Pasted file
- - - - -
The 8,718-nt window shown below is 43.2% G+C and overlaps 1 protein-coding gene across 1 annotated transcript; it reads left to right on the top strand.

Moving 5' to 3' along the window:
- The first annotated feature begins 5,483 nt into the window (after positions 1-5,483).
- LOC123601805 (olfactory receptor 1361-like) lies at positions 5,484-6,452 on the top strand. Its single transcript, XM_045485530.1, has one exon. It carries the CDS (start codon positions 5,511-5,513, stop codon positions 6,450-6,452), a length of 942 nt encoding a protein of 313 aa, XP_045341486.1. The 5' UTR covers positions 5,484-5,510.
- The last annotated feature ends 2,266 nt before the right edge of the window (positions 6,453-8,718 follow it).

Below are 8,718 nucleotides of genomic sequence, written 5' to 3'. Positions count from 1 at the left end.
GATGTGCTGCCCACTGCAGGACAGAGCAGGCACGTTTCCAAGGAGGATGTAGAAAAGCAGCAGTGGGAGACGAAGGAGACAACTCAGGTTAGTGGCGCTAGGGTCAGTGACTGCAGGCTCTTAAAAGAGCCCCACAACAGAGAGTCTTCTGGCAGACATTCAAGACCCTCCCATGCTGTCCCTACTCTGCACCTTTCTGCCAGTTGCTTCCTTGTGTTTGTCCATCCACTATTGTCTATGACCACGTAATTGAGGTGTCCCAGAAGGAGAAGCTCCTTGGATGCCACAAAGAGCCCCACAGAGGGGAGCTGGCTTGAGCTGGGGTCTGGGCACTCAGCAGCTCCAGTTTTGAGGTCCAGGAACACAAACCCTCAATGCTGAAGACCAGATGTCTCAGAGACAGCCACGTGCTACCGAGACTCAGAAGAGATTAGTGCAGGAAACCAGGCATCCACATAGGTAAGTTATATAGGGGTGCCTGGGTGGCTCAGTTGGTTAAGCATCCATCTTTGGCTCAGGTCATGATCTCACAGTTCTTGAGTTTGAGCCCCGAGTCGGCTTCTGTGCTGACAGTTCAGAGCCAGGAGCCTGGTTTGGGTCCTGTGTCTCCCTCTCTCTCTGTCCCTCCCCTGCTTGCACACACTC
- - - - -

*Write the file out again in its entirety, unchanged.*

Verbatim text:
The 8,718-nt window shown below is 43.2% G+C and overlaps 1 protein-coding gene across 1 annotated transcript; it reads left to right on the top strand.

Moving 5' to 3' along the window:
- The first annotated feature begins 5,483 nt into the window (after positions 1-5,483).
- LOC123601805 (olfactory receptor 1361-like) lies at positions 5,484-6,452 on the top strand. Its single transcript, XM_045485530.1, has one exon. It carries the CDS (start codon positions 5,511-5,513, stop codon positions 6,450-6,452), a length of 942 nt encoding a protein of 313 aa, XP_045341486.1. The 5' UTR covers positions 5,484-5,510.
- The last annotated feature ends 2,266 nt before the right edge of the window (positions 6,453-8,718 follow it).

Below are 8,718 nucleotides of genomic sequence, written 5' to 3'. Positions count from 1 at the left end.
GATGTGCTGCCCACTGCAGGACAGAGCAGGCACGTTTCCAAGGAGGATGTAGAAAAGCAGCAGTGGGAGACGAAGGAGACAACTCAGGTTAGTGGCGCTAGGGTCAGTGACTGCAGGCTCTTAAAAGAGCCCCACAACAGAGAGTCTTCTGGCAGACATTCAAGACCCTCCCATGCTGTCCCTACTCTGCACCTTTCTGCCAGTTGCTTCCTTGTGTTTGTCCATCCACTATTGTCTATGACCACGTAATTGAGGTGTCCCAGAAGGAGAAGCTCCTTGGATGCCACAAAGAGCCCCACAGAGGGGAGCTGGCTTGAGCTGGGGTCTGGGCACTCAGCAGCTCCAGTTTTGAGGTCCAGGAACACAAACCCTCAATGCTGAAGACCAGATGTCTCAGAGACAGCCACGTGCTACCGAGACTCAGAAGAGATTAGTGCAGGAAACCAGGCATCCACATAGGTAAGTTATATAGGGGTGCCTGGGTGGCTCAGTTGGTTAAGCATCCATCTTTGGCTCAGGTCATGATCTCACAGTTCTTGAGTTTGAGCCCCGAGTCGGCTTCTGTGCTGACAGTTCAGAGCCAGGAGCCTGGTTTGGGTCCTGTGTCTCCCTCTCTCTCTGTCCCTCCCCTGCTTGCACACACTC